Dr. Weil explains free radicals and how they can contribute to cancer.
Free radicals are highly energetic molecules, which, because they are so charged, can damage other molecules and constituents of cells. Free radicals are generated in the course of normal metabolism. They are also generated when our bodies are exposed to toxins and, you know, it looks as if the aging process really is determined by a balance between the pressures of oxidative metabolism and the generation of free radicals and our body’s ability to contain the damage caused by those molecules.
So, life is kind of a struggle between oxidative stress and antioxidant defenses. And, you know, over time, eventually, the antioxidant stress and the damage done by free radicals gets the upper hand.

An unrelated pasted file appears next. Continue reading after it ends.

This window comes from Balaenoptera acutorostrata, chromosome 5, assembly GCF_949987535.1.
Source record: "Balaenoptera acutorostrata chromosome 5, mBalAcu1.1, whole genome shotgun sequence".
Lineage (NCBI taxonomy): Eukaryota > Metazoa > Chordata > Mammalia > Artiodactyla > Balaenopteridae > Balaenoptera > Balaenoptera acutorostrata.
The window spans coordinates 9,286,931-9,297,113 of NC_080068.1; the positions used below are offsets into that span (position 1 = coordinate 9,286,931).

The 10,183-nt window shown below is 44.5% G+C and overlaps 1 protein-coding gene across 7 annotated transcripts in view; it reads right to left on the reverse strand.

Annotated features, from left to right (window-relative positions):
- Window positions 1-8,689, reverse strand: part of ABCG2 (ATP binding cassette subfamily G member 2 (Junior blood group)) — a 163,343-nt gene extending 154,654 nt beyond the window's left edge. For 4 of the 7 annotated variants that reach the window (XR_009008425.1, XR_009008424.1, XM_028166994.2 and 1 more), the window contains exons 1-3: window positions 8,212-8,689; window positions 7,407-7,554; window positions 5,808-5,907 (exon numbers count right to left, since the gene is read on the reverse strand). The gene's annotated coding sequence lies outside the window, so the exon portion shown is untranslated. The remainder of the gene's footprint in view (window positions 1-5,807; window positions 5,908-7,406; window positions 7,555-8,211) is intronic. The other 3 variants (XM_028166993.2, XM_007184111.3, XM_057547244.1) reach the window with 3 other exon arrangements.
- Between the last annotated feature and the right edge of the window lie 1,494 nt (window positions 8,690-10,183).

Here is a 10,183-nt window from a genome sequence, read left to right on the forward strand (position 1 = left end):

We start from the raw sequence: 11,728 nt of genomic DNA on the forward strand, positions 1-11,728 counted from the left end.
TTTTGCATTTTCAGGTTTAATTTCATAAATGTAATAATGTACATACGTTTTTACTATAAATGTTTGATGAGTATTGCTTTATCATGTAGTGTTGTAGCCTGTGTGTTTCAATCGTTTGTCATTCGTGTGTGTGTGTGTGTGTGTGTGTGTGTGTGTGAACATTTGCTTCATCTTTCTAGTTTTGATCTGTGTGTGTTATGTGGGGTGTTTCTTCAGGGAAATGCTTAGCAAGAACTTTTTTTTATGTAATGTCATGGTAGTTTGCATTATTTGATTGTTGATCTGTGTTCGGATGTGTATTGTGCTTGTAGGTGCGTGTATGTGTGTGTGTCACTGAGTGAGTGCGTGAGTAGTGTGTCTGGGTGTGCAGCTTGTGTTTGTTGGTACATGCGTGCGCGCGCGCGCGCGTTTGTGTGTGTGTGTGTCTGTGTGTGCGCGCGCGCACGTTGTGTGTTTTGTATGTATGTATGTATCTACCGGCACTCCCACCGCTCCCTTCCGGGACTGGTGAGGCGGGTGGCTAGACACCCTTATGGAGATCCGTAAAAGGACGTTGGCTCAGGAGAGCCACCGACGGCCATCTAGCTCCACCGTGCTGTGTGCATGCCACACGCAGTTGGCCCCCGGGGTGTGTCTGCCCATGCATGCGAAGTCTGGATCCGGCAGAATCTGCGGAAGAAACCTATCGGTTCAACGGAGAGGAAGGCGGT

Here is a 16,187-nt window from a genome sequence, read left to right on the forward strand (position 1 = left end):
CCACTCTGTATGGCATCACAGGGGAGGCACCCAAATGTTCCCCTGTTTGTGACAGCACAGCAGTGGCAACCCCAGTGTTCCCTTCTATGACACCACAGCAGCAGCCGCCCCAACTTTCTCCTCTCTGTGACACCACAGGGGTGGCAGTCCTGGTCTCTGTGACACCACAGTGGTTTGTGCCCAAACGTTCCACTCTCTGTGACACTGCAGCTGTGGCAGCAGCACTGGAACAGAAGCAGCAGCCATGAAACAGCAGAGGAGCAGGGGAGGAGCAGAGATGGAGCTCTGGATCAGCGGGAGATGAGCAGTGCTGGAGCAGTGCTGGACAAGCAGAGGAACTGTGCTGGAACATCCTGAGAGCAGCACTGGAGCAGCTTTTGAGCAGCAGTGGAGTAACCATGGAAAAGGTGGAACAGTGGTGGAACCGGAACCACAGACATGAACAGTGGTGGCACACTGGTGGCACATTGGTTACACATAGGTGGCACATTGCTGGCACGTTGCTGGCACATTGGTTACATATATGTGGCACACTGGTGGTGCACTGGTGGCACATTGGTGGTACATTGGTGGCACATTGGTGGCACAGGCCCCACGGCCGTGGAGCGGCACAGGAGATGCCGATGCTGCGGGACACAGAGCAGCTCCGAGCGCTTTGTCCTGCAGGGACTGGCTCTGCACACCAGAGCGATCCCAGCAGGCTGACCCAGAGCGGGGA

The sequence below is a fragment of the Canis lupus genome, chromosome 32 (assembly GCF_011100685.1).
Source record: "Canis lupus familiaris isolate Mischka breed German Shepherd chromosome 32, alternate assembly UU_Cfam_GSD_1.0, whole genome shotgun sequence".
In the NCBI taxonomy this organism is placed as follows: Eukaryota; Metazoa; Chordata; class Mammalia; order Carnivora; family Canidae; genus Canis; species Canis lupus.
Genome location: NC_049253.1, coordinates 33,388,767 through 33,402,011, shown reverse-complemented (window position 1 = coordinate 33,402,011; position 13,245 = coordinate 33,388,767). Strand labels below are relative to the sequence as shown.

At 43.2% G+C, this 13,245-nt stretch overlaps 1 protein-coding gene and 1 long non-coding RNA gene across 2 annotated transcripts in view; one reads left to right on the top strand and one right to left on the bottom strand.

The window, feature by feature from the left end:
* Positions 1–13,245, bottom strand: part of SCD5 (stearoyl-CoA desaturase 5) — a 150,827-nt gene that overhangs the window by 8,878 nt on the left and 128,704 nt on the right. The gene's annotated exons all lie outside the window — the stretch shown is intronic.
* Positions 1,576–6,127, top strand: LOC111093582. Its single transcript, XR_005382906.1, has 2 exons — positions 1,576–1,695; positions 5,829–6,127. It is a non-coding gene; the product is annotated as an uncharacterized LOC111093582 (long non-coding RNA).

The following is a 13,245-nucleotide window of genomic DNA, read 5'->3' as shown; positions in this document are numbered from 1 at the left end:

About Dr. Weil, M.D.:
Dr. Andrew Weil, M.D., was born in Philadelphia in 1942, received an A.B. degree in biology (botany) from Harvard in 1964 and an M.D. from Harvard Medical School in 1968. After completing a medical internship at Mt. Zion Hospital in San Francisco, he worked a year with the National Institute of Mental Health before writing his first book, The Natural Mind. From 1971-75, as a Fellow of the Institute of Current World Affairs, Dr. Weil traveled widely in North and South America and Africa collecting information on drug use in other cultures, medicinal plants, and alternative methods of treating disease. From 1971-84 he was on the research staff of the Harvard Botanical Museum and conducted investigations of medicinal and psychoactive plants.